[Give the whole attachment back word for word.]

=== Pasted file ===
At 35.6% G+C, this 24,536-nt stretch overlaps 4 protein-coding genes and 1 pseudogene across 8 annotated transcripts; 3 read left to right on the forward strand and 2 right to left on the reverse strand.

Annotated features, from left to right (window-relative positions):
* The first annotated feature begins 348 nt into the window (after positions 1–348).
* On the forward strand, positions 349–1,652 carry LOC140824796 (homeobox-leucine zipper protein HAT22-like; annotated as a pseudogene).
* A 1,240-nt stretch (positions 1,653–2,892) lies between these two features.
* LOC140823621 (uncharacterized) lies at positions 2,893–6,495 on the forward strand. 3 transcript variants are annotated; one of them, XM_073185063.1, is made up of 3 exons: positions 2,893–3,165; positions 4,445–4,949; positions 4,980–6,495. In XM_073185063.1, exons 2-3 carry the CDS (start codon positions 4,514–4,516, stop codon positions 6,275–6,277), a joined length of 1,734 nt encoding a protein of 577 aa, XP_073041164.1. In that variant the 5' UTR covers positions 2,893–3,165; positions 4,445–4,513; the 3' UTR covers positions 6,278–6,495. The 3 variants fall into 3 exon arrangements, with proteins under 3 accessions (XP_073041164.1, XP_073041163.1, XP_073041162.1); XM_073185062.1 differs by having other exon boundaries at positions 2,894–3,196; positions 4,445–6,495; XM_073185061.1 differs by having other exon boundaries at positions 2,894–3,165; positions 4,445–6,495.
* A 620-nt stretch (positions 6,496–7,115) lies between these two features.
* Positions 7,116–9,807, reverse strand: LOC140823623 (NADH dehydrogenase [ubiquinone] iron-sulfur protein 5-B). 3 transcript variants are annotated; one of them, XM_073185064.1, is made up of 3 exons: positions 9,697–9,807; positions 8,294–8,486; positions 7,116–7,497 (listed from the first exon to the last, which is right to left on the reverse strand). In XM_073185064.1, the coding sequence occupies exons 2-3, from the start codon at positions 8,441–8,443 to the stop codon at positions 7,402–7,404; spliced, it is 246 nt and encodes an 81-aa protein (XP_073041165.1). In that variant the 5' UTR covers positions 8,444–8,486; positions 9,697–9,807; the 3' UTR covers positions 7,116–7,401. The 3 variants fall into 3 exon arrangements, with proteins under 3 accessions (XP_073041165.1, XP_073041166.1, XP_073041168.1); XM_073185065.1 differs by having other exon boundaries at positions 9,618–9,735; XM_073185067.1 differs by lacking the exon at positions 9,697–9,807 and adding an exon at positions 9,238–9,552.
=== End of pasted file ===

At 35.6% G+C, this 24,536-nt stretch overlaps 4 protein-coding genes and 1 pseudogene across 8 annotated transcripts; 3 read left to right on the forward strand and 2 right to left on the reverse strand.

Annotated features, from left to right (window-relative positions):
* The first annotated feature begins 348 nt into the window (after positions 1–348).
* On the forward strand, positions 349–1,652 carry LOC140824796 (homeobox-leucine zipper protein HAT22-like; annotated as a pseudogene).
* A 1,240-nt stretch (positions 1,653–2,892) lies between these two features.
* LOC140823621 (uncharacterized) lies at positions 2,893–6,495 on the forward strand. 3 transcript variants are annotated; one of them, XM_073185063.1, is made up of 3 exons: positions 2,893–3,165; positions 4,445–4,949; positions 4,980–6,495. In XM_073185063.1, exons 2-3 carry the CDS (start codon positions 4,514–4,516, stop codon positions 6,275–6,277), a joined length of 1,734 nt encoding a protein of 577 aa, XP_073041164.1. In that variant the 5' UTR covers positions 2,893–3,165; positions 4,445–4,513; the 3' UTR covers positions 6,278–6,495. The 3 variants fall into 3 exon arrangements, with proteins under 3 accessions (XP_073041164.1, XP_073041163.1, XP_073041162.1); XM_073185062.1 differs by having other exon boundaries at positions 2,894–3,196; positions 4,445–6,495; XM_073185061.1 differs by having other exon boundaries at positions 2,894–3,165; positions 4,445–6,495.
* A 620-nt stretch (positions 6,496–7,115) lies between these two features.
* Positions 7,116–9,807, reverse strand: LOC140823623 (NADH dehydrogenase [ubiquinone] iron-sulfur protein 5-B). 3 transcript variants are annotated; one of them, XM_073185064.1, is made up of 3 exons: positions 9,697–9,807; positions 8,294–8,486; positions 7,116–7,497 (listed from the first exon to the last, which is right to left on the reverse strand). In XM_073185064.1, the coding sequence occupies exons 2-3, from the start codon at positions 8,441–8,443 to the stop codon at positions 7,402–7,404; spliced, it is 246 nt and encodes an 81-aa protein (XP_073041165.1). In that variant the 5' UTR covers positions 8,444–8,486; positions 9,697–9,807; the 3' UTR covers positions 7,116–7,401. The 3 variants fall into 3 exon arrangements, with proteins under 3 accessions (XP_073041165.1, XP_073041166.1, XP_073041168.1); XM_073185065.1 differs by having other exon boundaries at positions 9,618–9,735; XM_073185067.1 differs by lacking the exon at positions 9,697–9,807 and adding an exon at positions 9,238–9,552.